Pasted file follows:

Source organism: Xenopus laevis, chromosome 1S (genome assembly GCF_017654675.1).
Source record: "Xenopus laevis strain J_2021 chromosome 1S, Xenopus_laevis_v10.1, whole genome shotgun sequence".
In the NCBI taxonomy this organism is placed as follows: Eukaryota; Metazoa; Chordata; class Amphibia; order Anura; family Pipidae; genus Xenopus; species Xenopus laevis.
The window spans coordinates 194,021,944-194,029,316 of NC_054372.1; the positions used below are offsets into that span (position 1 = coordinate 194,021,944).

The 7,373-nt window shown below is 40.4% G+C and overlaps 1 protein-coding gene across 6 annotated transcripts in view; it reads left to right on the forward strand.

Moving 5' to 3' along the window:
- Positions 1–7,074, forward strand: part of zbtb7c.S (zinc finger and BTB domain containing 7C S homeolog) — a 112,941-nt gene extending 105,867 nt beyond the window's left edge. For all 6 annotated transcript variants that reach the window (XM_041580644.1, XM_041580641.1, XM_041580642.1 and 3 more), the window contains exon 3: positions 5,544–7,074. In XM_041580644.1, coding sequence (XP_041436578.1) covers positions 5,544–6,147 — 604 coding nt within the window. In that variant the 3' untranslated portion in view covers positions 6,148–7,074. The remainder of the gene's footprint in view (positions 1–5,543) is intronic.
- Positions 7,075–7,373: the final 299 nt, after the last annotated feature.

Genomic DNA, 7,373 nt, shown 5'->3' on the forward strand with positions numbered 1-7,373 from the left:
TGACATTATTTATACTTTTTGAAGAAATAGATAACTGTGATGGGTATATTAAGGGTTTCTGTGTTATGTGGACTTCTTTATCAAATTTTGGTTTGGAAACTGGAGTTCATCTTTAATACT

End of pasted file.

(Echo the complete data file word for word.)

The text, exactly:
Source organism: Xenopus laevis, chromosome 1S (genome assembly GCF_017654675.1).
Source record: "Xenopus laevis strain J_2021 chromosome 1S, Xenopus_laevis_v10.1, whole genome shotgun sequence".
In the NCBI taxonomy this organism is placed as follows: Eukaryota; Metazoa; Chordata; class Amphibia; order Anura; family Pipidae; genus Xenopus; species Xenopus laevis.
The window spans coordinates 194,021,944-194,029,316 of NC_054372.1; the positions used below are offsets into that span (position 1 = coordinate 194,021,944).

The 7,373-nt window shown below is 40.4% G+C and overlaps 1 protein-coding gene across 6 annotated transcripts in view; it reads left to right on the forward strand.

Moving 5' to 3' along the window:
- Positions 1–7,074, forward strand: part of zbtb7c.S (zinc finger and BTB domain containing 7C S homeolog) — a 112,941-nt gene extending 105,867 nt beyond the window's left edge. For all 6 annotated transcript variants that reach the window (XM_041580644.1, XM_041580641.1, XM_041580642.1 and 3 more), the window contains exon 3: positions 5,544–7,074. In XM_041580644.1, coding sequence (XP_041436578.1) covers positions 5,544–6,147 — 604 coding nt within the window. In that variant the 3' untranslated portion in view covers positions 6,148–7,074. The remainder of the gene's footprint in view (positions 1–5,543) is intronic.
- Positions 7,075–7,373: the final 299 nt, after the last annotated feature.

Genomic DNA, 7,373 nt, shown 5'->3' on the forward strand with positions numbered 1-7,373 from the left:
TGACATTATTTATACTTTTTGAAGAAATAGATAACTGTGATGGGTATATTAAGGGTTTCTGTGTTATGTGGACTTCTTTATCAAATTTTGGTTTGGAAACTGGAGTTCATCTTTAATACT